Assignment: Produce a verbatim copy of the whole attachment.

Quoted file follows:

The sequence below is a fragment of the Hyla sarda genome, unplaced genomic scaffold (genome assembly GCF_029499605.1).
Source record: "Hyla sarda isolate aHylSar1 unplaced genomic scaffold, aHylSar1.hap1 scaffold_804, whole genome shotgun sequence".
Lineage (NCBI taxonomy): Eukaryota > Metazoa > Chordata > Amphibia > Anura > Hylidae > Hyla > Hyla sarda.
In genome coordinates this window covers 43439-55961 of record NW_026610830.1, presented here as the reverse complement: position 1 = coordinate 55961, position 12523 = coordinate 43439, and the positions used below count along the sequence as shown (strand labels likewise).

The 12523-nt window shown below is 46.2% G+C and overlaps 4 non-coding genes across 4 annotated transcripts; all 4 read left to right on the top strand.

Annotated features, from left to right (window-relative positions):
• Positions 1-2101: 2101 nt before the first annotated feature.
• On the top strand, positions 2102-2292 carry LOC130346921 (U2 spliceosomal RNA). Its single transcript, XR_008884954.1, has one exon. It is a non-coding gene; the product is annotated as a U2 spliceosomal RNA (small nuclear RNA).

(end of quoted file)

The sequence below is a fragment of the Hyla sarda genome, unplaced genomic scaffold (genome assembly GCF_029499605.1).
Source record: "Hyla sarda isolate aHylSar1 unplaced genomic scaffold, aHylSar1.hap1 scaffold_804, whole genome shotgun sequence".
Lineage (NCBI taxonomy): Eukaryota > Metazoa > Chordata > Amphibia > Anura > Hylidae > Hyla > Hyla sarda.
In genome coordinates this window covers 43439-55961 of record NW_026610830.1, presented here as the reverse complement: position 1 = coordinate 55961, position 12523 = coordinate 43439, and the positions used below count along the sequence as shown (strand labels likewise).

The 12523-nt window shown below is 46.2% G+C and overlaps 4 non-coding genes across 4 annotated transcripts; all 4 read left to right on the top strand.

Annotated features, from left to right (window-relative positions):
• Positions 1-2101: 2101 nt before the first annotated feature.
• On the top strand, positions 2102-2292 carry LOC130346921 (U2 spliceosomal RNA). Its single transcript, XR_008884954.1, has one exon. It is a non-coding gene; the product is annotated as a U2 spliceosomal RNA (small nuclear RNA).